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    Gay Games 10 in Gay Paree!

    By Jamie Leno Zimron–

    By all glowing accounts, the recent early August 2018 Gay Games in Paris were a huge success. The Games were totally thrilling, electric and offered a true rainbow display of diversity and talents. They additionally set the stage for an incredible celebration of LGBTQ athleticism and inclusive world community.

    San Francisco is where it all began. In 1982, Olympic decathlete Dr. Tom Waddell, along with other LGBTQ activists and athletes, conceived of the grand sporting and arts event that would be open to all players regardless of sexual orientation or qualifying ability. Now the world’s most inclusive international sporting event, this year’s Gay Games 10 drew over 10,000 participants, in 36 sports, from 91 countries.

    Many journeyed from lands where being gay is illegal, and being out can get them jailed, assaulted or even killed. They came courageously and joyfully, from Kenya, Russia, China, Uganda, Saudi Arabia and other gay-restrictive countries, sometimes with the aid of scholarships from The Games, to meet and compete with brothers and sisters from around the world and across all spectrums of gender, race, religion, nationality, age and ability.

    Homophobic discrimination continues to run deep in sports, throughout amateur to professional levels. Most gay athletes still feel compelled to hide their sexuality if they want to succeed in their careers. Opportunities for trans athletes are nil at worst and controversial at best. Sexist and heterosexist stereotypes persist, where people are still surprised to see women or gay men being strong, athletic and fierce competitors.

    While France and other countries have legalized gay marriage, there has been an uptick in homophobic hate crimes, as backlash against growing gay rights sweeps across many continents. So, The Gay Games provide a colossal experience of LGBTQ pride and unity, unprecedented opportunities for queer athletes, and powerful images and messages for people everywhere about the inherent dignity and equality of all human beings.

    Nearly one-third of this year’s participants hailed from our Bay Area mecca of athletic, artistic and gay life. We have so many individual and team medal winners to be proud of, and friends who went to play their gay hearts out and be part of making us a loud and visible force for all the world to see!

    I asked a number of friends and colleagues about their experiences in Paris, and am happy to share their stories here. For starters, Pam David, San Francisco community leader extraordinaire who has been making differences for decades, told me for the San Francisco Bay Times:

    “It was a thrill to play in my 3rd Gay Games, only 32 years after my last—the 2nd Gay Games in San Francisco in 1986! And it was an even bigger thrill to play tennis on the red clay of Paris. I loved that so many countries were represented, though wished more women were present. The economic barriers of participation are real and hard to overcome.

    But how fun it was to join over 10,000 LGBTQ athletes in Paris for 10 days. It reminded me of the ’87 March on Washington for LGBTQ Rights when we turned that city queer for a week, filling the streets, subways and restaurants. We did the same to Paris—everywhere one looked there were Gay Games participants with their rainbow ID cards around their neck (and, later, their medals). We were to be found in every Metro car, on the streets, in the cafes and the boats on the Seine—for one glorious stretch, LGBTQ people took over Le Marais and central Paris! What a testament to the memory of Tom Waddell, Sara Lewinstein, and the others who helped to launch the Gay Games in 1982!”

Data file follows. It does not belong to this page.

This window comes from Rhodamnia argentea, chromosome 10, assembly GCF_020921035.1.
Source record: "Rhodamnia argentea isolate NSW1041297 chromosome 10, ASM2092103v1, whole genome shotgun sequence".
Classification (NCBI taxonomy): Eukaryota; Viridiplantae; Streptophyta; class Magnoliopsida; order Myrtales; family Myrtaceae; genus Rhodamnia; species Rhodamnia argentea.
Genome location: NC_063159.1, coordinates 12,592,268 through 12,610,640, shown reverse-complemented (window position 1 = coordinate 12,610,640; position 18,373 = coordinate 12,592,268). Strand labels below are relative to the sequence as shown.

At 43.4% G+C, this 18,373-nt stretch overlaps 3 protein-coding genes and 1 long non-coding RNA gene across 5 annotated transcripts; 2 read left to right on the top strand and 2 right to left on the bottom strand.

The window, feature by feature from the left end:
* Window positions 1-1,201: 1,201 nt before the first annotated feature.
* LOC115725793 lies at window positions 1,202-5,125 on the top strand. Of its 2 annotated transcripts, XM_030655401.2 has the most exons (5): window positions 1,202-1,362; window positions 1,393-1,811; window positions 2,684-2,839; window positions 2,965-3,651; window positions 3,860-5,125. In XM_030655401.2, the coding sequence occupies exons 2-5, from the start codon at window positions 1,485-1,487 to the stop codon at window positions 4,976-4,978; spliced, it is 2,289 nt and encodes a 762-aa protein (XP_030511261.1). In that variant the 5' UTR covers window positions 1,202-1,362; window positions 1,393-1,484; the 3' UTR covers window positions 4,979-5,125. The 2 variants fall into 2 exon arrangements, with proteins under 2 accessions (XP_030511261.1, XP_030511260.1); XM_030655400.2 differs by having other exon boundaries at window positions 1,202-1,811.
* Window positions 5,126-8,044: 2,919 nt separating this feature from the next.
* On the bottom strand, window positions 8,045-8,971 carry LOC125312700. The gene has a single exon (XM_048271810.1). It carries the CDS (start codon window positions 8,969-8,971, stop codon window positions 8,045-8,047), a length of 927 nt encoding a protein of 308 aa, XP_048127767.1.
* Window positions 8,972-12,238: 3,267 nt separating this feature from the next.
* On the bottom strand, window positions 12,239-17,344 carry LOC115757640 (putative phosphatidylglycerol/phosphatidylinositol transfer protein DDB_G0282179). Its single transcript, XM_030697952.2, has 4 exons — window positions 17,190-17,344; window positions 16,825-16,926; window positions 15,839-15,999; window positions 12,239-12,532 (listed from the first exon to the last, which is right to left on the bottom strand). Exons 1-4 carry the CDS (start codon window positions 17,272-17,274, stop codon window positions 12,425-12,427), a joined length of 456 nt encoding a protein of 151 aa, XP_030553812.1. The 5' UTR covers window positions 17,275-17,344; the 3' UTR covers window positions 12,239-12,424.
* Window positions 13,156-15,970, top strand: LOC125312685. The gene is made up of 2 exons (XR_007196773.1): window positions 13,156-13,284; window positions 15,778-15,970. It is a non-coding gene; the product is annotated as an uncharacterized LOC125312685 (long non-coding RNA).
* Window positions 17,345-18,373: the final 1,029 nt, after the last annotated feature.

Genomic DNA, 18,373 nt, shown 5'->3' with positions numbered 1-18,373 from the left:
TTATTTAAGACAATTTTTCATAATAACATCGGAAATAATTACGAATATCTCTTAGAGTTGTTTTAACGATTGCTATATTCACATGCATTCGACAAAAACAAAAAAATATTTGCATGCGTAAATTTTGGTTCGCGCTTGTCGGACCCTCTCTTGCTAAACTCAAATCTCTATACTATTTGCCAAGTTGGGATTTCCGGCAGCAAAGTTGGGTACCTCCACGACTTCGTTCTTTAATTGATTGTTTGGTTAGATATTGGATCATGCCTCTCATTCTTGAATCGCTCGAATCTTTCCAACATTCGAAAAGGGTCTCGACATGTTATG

Beginning also in the early 1980s, Hand to Hand Kajukenbo in Oakland has grown to become one of the most amazing and feminist martial arts schools anywhere in the world. Every day of the week, they brilliantly fulfill their mission through martial training that “empowers and positively transforms individuals and communities to create a peaceful and just society.”

    Led by Chief Instructor Sifu Sonya Richardson and her partner Aarin Burch, Hand to Hand sent a racially and gender diverse delegation of 11 students to Paris, ranging from yellow belts to 7th Degree Black Belt. They took home an astounding cache of 28 medals in a wide spectrum of categories: empty hand forms, forms with weapons, musical forms, self-defense sparring and the new categories of team forms and two person fighting set.

    Hand to Hand’s success was phenomenal, though not so surprising, to those of us in the women’s martial arts movement who have been treated for years to their dynamic demonstrations, intense instruction and powerful community. Sifu Sonya, who won gold with Aarin in the all-genders two-person fighting set competition while also teaching and officiating, informed me:

    “I am thrilled that we were awarded twenty-eight medals amongst us, but more grateful that so many heads of schools and organizers spoke to me about how kind and supportive the students of Hand to Hand are. I am as proud of our ambassadorship as I am of their training to get to the Games, and their joy in their outcomes. 

    This year’s Games hosted some 70% men and 30% women identified persons. Women may have been represented to an even smaller degree in the martial arts. I was honored and thrilled to serve as a judge for sparring, center judge for self-defense panels and to give out medals at the Games. I am grateful to our martial arts directors for their stellar efforts to include me in leadership and for the amazing days of clinics, training and competition they organized. Inspiring! Incredible! Bravo! Brava! See you in Hong Kong 2022!”

    First Degree Black Belt Zo Zotigh won 3 gold medals in Women’s Black Belt Musical Form, Women’s Black Belt Self-Defense and Women’s Black Belt Sparring. She recalled,

    “Even with all of my research, nothing could prepare me for Paris. Stepping onto the mats at the Institut du Judo made everything electric. Over the next four days I competed in four different events … and when I wasn’t competing, I was able to witness other people showcasing their hard work in styles that I had never seen before.